Claire and Albert both woke to the rooster. And so, with the exception of some chicory coffee, breakfast had to wait until chores were done and the rest of the farm was fed. It was late enough and hearty enough to hold their hunger until supper. Depending on the day of the week, breakfast was over easy, sunny side up, scrambled, poached, coaxed into a soufflé, carefully cracked to make eggs-in-the-basket, or coddled in porcelain cups. There were creamy grits, biscuits, apple butter and jam. On days that Claire was fortunate enough to serve a thick slice of ham, there was also redeye gravy.
Claire was a fine cook made better by the quality of her ingredients. The Rhode Island Reds were free range birds and their eggs were too large to fit in a standard carton. Albert had to special-order oversized crates from King’s supply. The yolks were creamy and as yellow as the buttercups in Claire’s childhood. Hold the buttercup under your chin, her sisters would tease. If it reflects yellow, it means that you like boys.
She had liked one boy and that was enough. Albert was as docile, quiet and friendly as the birds. He was gentle to the brown-striped chicks in their warmers, yet an efficient dispatcher of the less-productive hens. The temperature had dropped below freezing several times that winter and the good layers had become less so. The seven pound hens kept them well-fed.
Though she was too polite to say, Claire didn’t much care for the other ladies at the Auxiliary. She went to the VFW hall for the food: chafing dishes of pot roast or beef brisket or spiral sliced ham. Buffet-style, take as much as you like. And so, when the February dinner turned out to be chicken à la king, she quietly put on her coat and left the hall.
Claire sat in the truck and considered her options. She felt the delicious freedom at the thought of three hours of her own. After the truck warmed up, she headed to town.
The restaurant was one of only seventeen of its kind in the country. It was profiled on public radio. The neon sign blinked, tossing colors onto the snow at her feet.
Claire checked the amount of cash in her wallet, touched up her lipstick, and entered.
It was a jewel-box of a place. Perhaps eight tables of sophisticated diners in cashmere turtlenecks and twinsets. Claire didn’t try to pronounce the dishes, but simply pointed at the menu, reassured by the waiter’s effusive agreement. The boxes were elegantly arranged, the offerings as bright and delicate as her mother’s brooches: an eel napoleon of fried tofu, crispy won-ton, mashed eel, pumpkin and ginger; yellowtail steak with baby bok choy, enoki mushroom and sake; uni marinated in coconut milk; negitoro roll plump with fatty tuna and scallion; and a petite salad of sliced sashimi, hearts of palm, plum caviar, and lotus root. Claire ate it all. Her cheeks bloomed more fervently with each tingling bite. And when she was finally satiated, she asked to thank the chef.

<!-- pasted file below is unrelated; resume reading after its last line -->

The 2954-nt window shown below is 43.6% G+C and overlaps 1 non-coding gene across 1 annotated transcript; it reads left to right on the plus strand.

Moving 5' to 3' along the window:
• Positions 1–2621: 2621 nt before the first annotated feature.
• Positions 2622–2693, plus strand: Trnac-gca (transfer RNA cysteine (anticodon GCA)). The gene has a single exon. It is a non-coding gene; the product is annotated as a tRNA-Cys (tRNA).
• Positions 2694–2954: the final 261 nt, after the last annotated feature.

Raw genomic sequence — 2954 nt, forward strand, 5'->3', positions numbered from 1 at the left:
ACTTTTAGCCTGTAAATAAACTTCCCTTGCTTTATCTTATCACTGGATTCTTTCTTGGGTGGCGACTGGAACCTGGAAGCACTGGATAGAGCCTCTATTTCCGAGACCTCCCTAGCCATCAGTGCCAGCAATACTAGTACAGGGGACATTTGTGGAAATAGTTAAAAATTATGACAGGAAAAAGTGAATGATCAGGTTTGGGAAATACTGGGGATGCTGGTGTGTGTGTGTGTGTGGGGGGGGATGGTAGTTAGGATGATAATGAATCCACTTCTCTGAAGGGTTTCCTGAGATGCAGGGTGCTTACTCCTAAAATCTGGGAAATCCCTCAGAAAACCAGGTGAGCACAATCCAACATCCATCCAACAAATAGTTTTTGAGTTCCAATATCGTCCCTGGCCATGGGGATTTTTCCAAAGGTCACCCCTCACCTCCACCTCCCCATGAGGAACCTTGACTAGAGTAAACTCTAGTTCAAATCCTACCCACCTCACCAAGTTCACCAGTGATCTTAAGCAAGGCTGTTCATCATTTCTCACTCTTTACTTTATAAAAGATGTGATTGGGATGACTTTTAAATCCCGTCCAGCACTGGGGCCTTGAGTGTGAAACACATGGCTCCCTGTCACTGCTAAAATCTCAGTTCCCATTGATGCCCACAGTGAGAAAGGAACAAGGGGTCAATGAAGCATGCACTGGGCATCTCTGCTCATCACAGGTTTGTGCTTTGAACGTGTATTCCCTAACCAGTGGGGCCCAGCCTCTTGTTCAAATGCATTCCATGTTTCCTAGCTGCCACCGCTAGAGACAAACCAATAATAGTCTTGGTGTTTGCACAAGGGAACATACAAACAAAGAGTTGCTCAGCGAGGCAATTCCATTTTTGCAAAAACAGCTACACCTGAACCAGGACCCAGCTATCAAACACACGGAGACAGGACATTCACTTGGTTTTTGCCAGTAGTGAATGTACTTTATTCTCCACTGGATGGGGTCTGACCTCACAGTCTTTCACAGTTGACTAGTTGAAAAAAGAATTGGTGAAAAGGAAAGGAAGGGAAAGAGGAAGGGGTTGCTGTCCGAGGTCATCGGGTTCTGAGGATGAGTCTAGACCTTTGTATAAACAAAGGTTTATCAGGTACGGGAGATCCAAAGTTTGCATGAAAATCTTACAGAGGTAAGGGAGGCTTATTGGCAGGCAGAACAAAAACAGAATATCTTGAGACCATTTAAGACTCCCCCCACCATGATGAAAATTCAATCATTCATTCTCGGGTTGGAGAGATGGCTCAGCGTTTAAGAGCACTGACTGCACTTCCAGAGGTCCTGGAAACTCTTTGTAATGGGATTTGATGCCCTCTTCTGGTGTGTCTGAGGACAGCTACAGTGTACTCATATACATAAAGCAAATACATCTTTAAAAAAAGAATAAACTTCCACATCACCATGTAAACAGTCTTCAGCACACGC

Her waiter escorted her to the kitchen—the counters so clean, the aromas so foreign from her own—and assured her the chef spoke very fine English.
“Oh, thank you,” she effused. And then she started to cry. She told him about the farm and the hens, about Albert and about the 350 days of chicken suppers each year. She talked more than she had in quite some time. And then, just as she began to doubt that his English was indeed very fine, he clasped her hands.
“Special ingredient,” he said.
The chef motioned to a metal box the size and shape of a Quaker Oats canister. He placed a little brass key in her palm. She smiled gratefully and made the long drive home to Albert.
Despite her competence in the kitchen, leftover gizzards did not fare especially well. They were chewy when hot, and positively squeaked when cold. Claire tried to season them with a bit of paprika plus corn relish on the side. She took the key from her pocket and unlocked the box. She didn’t dare cook the secret ingredient, lest it lose its special flavor. She simply rolled it in cornmeal and plated it with the gizzards and a sprig of parsley.
Albert sighed happily as he sat down to supper. “Well, dear, the weather seems to be turning for us. Our Reds will have us rich in big brown eggs again soon. It’s going to be a good…”
Year, he would have said. It’s going to be a good year. Except he didn’t. He stopped in the middle of his sentence and collapsed on the kitchen floor. Claire wiped the kitchen counter, took her keys, and closed the door behind her.
In the truck, she searched the dial for the station that kept her company so many plucking afternoons. Oh, public radio is just so wonderful. How lovely to be connected to the rest of the world. A great white expanse of snow lay glistening on the road ahead.
For instance, she thought, the liver of the tiger blowfish, or fugu, is 1,200 times more deadly than cyanide. And there are only seventeen chefs in America licensed to use the fugu hiki to cut it out.